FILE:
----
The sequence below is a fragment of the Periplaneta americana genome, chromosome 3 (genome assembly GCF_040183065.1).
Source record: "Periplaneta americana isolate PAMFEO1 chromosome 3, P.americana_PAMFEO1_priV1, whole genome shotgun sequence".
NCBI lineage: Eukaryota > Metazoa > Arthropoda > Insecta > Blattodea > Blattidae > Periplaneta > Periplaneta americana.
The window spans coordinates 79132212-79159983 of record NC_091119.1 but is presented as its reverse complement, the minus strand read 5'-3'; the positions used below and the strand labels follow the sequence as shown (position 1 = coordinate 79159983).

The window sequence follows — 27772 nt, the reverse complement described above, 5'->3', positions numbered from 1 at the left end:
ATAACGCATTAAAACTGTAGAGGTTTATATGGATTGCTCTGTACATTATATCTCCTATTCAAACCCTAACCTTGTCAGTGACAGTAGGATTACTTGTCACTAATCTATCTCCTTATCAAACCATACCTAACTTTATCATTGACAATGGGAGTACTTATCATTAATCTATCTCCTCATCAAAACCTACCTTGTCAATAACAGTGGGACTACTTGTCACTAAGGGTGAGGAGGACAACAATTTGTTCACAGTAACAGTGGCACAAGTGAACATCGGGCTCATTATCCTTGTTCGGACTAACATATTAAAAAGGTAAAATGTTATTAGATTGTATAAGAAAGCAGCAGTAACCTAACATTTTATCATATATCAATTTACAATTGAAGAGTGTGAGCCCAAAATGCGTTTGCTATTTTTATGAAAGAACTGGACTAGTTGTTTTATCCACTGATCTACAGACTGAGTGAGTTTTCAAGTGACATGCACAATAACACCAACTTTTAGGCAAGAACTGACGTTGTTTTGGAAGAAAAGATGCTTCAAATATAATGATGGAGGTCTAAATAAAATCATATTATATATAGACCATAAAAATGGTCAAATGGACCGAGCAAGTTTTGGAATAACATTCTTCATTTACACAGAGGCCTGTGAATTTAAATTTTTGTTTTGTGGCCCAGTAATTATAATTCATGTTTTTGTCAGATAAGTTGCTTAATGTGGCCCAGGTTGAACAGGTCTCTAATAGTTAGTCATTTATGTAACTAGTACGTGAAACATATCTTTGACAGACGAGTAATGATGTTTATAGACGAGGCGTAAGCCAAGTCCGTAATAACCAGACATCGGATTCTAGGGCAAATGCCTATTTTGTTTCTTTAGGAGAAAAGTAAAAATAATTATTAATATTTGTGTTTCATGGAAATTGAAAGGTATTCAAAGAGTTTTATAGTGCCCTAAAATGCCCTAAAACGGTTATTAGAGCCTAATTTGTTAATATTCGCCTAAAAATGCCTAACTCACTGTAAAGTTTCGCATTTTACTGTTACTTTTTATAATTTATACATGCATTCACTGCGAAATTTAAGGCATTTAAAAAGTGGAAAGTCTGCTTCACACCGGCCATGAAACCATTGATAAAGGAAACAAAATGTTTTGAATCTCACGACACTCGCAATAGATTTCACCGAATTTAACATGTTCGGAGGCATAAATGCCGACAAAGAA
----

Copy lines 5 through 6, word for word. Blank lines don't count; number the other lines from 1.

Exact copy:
The window sequence follows — 27772 nt, the reverse complement described above, 5'->3', positions numbered from 1 at the left end:
ATAACGCATTAAAACTGTAGAGGTTTATATGGATTGCTCTGTACATTATATCTCCTATTCAAACCCTAACCTTGTCAGTGACAGTAGGATTACTTGTCACTAATCTATCTCCTTATCAAACCATACCTAACTTTATCATTGACAATGGGAGTACTTATCATTAATCTATCTCCTCATCAAAACCTACCTTGTCAATAACAGTGGGACTACTTGTCACTAAGGGTGAGGAGGACAACAATTTGTTCACAGTAACAGTGGCACAAGTGAACATCGGGCTCATTATCCTTGTTCGGACTAACATATTAAAAAGGTAAAATGTTATTAGATTGTATAAGAAAGCAGCAGTAACCTAACATTTTATCATATATCAATTTACAATTGAAGAGTGTGAGCCCAAAATGCGTTTGCTATTTTTATGAAAGAACTGGACTAGTTGTTTTATCCACTGATCTACAGACTGAGTGAGTTTTCAAGTGACATGCACAATAACACCAACTTTTAGGCAAGAACTGACGTTGTTTTGGAAGAAAAGATGCTTCAAATATAATGATGGAGGTCTAAATAAAATCATATTATATATAGACCATAAAAATGGTCAAATGGACCGAGCAAGTTTTGGAATAACATTCTTCATTTACACAGAGGCCTGTGAATTTAAATTTTTGTTTTGTGGCCCAGTAATTATAATTCATGTTTTTGTCAGATAAGTTGCTTAATGTGGCCCAGGTTGAACAGGTCTCTAATAGTTAGTCATTTATGTAACTAGTACGTGAAACATATCTTTGACAGACGAGTAATGATGTTTATAGACGAGGCGTAAGCCAAGTCCGTAATAACCAGACATCGGATTCTAGGGCAAATGCCTATTTTGTTTCTTTAGGAGAAAAGTAAAAATAATTATTAATATTTGTGTTTCATGGAAATTGAAAGGTATTCAAAGAGTTTTATAGTGCCCTAAAATGCCCTAAAACGGTTATTAGAGCCTAATTTGTTAATATTCGCCTAAAAATGCCTAACTCACTGTAAAGTTTCGCATTTTACTGTTACTTTTTATAATTTATACATGCATTCACTGCGAAATTTAAGGCATTTAAAAAGTGGAAAGTCTGCTTCACACCGGCCATGAAACCATTGATAAAGGAAACAAAATGTTTTGAATCTCACGACACTCGCAATAGATTTCACCGAATTTAACATGTTCGGAGGCATAAATGCCGACAAAGAA